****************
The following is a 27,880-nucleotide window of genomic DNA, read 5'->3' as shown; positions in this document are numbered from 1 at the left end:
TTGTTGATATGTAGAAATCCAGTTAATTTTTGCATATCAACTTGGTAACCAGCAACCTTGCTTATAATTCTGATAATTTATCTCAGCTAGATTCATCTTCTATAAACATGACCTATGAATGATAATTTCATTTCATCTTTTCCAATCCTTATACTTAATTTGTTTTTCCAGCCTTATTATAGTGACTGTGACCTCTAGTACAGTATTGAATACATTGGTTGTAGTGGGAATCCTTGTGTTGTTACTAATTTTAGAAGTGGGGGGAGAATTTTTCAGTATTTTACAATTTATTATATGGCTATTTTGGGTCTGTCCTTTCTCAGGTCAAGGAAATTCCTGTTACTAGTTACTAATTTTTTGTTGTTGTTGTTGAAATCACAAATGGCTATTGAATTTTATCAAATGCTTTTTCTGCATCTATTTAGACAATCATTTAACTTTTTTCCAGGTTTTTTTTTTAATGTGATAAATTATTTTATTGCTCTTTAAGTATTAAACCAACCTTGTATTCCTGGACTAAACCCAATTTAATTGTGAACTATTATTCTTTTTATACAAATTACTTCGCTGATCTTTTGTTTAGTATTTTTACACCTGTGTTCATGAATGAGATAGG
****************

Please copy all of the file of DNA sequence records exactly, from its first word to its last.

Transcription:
The following is a 27,880-nucleotide window of genomic DNA, read 5'->3' as shown; positions in this document are numbered from 1 at the left end:
TTGTTGATATGTAGAAATCCAGTTAATTTTTGCATATCAACTTGGTAACCAGCAACCTTGCTTATAATTCTGATAATTTATCTCAGCTAGATTCATCTTCTATAAACATGACCTATGAATGATAATTTCATTTCATCTTTTCCAATCCTTATACTTAATTTGTTTTTCCAGCCTTATTATAGTGACTGTGACCTCTAGTACAGTATTGAATACATTGGTTGTAGTGGGAATCCTTGTGTTGTTACTAATTTTAGAAGTGGGGGGAGAATTTTTCAGTATTTTACAATTTATTATATGGCTATTTTGGGTCTGTCCTTTCTCAGGTCAAGGAAATTCCTGTTACTAGTTACTAATTTTTTGTTGTTGTTGTTGAAATCACAAATGGCTATTGAATTTTATCAAATGCTTTTTCTGCATCTATTTAGACAATCATTTAACTTTTTTCCAGGTTTTTTTTTTAATGTGATAAATTATTTTATTGCTCTTTAAGTATTAAACCAACCTTGTATTCCTGGACTAAACCCAATTTAATTGTGAACTATTATTCTTTTTATACAAATTACTTCGCTGATCTTTTGTTTAGTATTTTTACACCTGTGTTCATGAATGAGATAGG